"An Ordinary Life, An Extraordinary Vocation" by Danielle Heckencamp (CatholicMom.com) Copyright 2017 Danielle Heckenkamp. All rights reserved.

“The spirit is indeed willing, but the flesh is weak” --Mark 13:48.

This Bible verse is very relatable to the hearts of mothers. There’s nothing more beautiful than having a baby, a blessing from God, but what brings joy also brings suffering. Those months of anticipation, waiting for that sweet baby to grace the world with their presence, are also combined with apprehension. Whether the baby is your firstborn or your fifth child, the wonder and beauty doesn’t fade, though neither does the suffering as it only portrays itself through the many phases of parenthood.

Experience may provide us with security, but that doesn’t mean it will make the journey any easier. That journey will become more difficult if we choose to follow a path not in line with our vocations as wives and/or mothers. Family life is a specific calling by God that is an ultimate sacrifice of divine love, just as Our Lord sacrificed Himself for love of us on the Cross. As we walk through the days of motherhood, we must learn to mold those ordinary days into an extraordinary path towards sainthood.

Thinking back to those sleepless nights with my first baby, and now emptying myself for more sleepless nights with my fourth child, it’s easy to reignite feelings of appreciation and pure exhaustion. After my first baby, I remember distinctly cringing when the sun would begin to set. I would dread nighttime. I knew that another night would pass where I would not be able to sleep and I had always valued the gift of sleep.

As the years passed, and God gifted us with more children, those thoughts of recharging my sleep-deprived body seemed impossible. There were countless mornings where I never thought I would have the strength to get out of bed and fulfill my obligations to God or my family. Spiritual reading or daily devotions, even a rosary felt impossible and the guilt definitely became overwhelming at times. Yet God always gave me the strength to get through those trials only to be presented with new ones. On many days, I found it impossible to smile through my tired eyes and just longed for a solid three hours of sleep. It was a deep haze that I felt would never lift above my heavy eyes, but then something changed – I turned what little energy I had towards the Blessed Mother for her guidance.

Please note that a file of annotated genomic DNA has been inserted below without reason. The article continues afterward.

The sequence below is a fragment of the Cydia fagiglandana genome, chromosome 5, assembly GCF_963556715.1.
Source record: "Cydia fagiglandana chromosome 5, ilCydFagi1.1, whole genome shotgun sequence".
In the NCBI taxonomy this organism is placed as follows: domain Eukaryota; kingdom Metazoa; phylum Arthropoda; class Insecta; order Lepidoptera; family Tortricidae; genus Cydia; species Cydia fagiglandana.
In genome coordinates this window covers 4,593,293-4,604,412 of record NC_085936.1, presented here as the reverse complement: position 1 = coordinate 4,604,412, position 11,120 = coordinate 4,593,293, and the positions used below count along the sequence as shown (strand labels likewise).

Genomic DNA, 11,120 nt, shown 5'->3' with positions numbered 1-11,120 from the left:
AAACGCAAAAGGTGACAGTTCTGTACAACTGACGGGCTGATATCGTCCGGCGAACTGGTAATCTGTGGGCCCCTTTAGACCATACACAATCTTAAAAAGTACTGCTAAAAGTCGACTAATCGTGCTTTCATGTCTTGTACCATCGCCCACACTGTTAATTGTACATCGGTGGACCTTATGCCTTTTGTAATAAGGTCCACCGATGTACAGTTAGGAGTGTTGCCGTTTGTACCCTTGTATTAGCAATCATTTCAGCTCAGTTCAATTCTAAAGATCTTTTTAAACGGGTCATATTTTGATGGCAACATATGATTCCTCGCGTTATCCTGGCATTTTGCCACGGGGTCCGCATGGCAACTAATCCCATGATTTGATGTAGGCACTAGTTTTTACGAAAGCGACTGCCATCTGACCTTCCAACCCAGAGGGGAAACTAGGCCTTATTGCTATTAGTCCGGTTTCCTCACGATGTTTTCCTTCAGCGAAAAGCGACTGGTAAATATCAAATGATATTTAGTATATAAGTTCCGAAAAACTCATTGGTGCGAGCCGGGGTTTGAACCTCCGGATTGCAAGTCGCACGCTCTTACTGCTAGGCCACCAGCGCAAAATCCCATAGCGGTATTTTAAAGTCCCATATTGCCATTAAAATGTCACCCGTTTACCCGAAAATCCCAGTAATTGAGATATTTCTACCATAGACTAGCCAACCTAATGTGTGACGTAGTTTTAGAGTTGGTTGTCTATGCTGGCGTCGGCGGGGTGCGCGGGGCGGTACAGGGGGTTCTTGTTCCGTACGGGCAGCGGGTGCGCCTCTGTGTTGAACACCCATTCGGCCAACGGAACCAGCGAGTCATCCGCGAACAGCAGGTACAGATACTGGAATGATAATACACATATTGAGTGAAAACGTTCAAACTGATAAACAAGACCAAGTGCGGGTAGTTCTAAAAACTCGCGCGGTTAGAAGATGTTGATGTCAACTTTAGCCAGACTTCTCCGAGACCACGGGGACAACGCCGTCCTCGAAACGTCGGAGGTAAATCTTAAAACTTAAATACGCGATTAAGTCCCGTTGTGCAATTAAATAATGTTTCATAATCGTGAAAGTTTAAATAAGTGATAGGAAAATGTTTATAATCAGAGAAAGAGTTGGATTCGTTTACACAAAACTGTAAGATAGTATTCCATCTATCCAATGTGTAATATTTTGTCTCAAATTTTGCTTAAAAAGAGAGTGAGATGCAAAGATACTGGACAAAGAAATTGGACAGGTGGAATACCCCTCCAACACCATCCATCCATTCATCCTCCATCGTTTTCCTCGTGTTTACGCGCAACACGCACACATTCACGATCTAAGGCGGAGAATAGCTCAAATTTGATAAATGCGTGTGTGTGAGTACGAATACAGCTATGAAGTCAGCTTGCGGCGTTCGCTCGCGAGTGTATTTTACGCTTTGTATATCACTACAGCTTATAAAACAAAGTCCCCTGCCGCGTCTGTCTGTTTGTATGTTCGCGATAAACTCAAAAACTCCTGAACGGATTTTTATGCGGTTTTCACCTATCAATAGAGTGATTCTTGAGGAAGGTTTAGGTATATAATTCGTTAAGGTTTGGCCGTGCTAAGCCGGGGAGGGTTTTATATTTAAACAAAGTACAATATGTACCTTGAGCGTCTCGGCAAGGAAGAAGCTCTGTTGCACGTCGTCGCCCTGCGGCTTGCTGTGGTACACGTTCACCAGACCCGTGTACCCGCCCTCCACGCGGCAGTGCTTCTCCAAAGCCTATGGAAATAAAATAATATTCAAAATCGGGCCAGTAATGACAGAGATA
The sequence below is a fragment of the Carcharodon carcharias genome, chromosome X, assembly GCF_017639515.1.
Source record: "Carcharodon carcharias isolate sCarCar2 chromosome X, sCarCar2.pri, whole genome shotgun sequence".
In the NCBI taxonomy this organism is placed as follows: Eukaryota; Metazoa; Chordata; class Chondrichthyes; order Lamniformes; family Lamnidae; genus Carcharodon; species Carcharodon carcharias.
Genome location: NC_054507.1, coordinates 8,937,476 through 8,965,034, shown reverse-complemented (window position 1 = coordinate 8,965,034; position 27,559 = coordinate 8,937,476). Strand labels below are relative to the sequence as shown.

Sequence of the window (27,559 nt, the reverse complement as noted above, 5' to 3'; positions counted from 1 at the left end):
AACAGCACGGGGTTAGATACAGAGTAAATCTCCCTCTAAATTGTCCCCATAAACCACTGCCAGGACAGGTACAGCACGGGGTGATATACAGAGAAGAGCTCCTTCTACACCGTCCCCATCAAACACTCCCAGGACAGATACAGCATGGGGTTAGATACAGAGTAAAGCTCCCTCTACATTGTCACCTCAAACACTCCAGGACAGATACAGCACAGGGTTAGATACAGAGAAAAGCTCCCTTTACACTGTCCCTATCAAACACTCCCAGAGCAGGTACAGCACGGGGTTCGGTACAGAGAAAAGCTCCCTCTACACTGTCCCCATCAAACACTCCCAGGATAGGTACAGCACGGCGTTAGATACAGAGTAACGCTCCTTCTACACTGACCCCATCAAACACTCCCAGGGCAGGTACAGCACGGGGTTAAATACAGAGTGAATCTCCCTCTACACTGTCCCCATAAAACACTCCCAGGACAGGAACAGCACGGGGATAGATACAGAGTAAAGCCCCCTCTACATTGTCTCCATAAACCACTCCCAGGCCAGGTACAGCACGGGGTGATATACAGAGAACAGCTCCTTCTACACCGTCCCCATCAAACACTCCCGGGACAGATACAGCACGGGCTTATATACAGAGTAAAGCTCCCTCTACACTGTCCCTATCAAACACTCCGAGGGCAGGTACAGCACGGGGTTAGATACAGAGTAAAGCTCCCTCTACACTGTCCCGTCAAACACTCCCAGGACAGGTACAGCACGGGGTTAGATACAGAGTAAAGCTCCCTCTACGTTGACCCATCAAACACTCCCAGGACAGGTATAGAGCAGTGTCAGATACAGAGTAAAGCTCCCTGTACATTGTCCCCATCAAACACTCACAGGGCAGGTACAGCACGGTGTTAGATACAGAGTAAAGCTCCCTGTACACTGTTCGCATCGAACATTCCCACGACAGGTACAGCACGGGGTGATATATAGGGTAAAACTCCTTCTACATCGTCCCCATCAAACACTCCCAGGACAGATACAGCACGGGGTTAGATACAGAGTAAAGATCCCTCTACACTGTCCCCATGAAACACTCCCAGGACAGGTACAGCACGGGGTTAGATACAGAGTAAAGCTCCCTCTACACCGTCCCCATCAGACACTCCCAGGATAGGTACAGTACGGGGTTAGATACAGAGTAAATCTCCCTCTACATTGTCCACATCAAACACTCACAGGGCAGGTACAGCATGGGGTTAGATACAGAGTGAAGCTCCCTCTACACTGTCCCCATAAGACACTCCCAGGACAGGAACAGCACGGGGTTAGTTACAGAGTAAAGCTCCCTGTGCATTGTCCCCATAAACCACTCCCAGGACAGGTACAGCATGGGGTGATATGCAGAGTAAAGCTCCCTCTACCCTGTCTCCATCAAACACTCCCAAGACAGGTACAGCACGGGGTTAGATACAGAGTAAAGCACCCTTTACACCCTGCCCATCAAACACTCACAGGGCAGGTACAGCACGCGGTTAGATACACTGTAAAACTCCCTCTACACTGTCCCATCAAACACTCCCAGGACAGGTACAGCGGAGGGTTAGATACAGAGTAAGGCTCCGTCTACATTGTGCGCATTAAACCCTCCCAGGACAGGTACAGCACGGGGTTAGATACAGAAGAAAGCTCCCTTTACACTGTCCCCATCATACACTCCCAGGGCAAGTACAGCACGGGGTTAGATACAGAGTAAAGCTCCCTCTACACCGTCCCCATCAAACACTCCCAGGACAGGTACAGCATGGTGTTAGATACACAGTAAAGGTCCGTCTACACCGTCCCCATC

"An Ordinary Life, An Extraordinary Vocation" by Danielle Heckencamp (CatholicMom.com) Copyright 2017 Danielle Heckenkamp. All rights reserved.

God gave us the beautiful gift of His Blessed Mother who has remained by our side even as the Queen of Heaven - she should be a source of consolation to all mothers. She is a perfect example as she taught, worked, loved, and prayed alongside Jesus and St. Joseph. We may all strive to live a holy life with lofty goals of a deep prayer life, daily Mass, and charitable works of mercy, but this isn’t always realistic as mothers. God sends each soul a way of perfection to follow in line with their vocation and it is no different for mothers.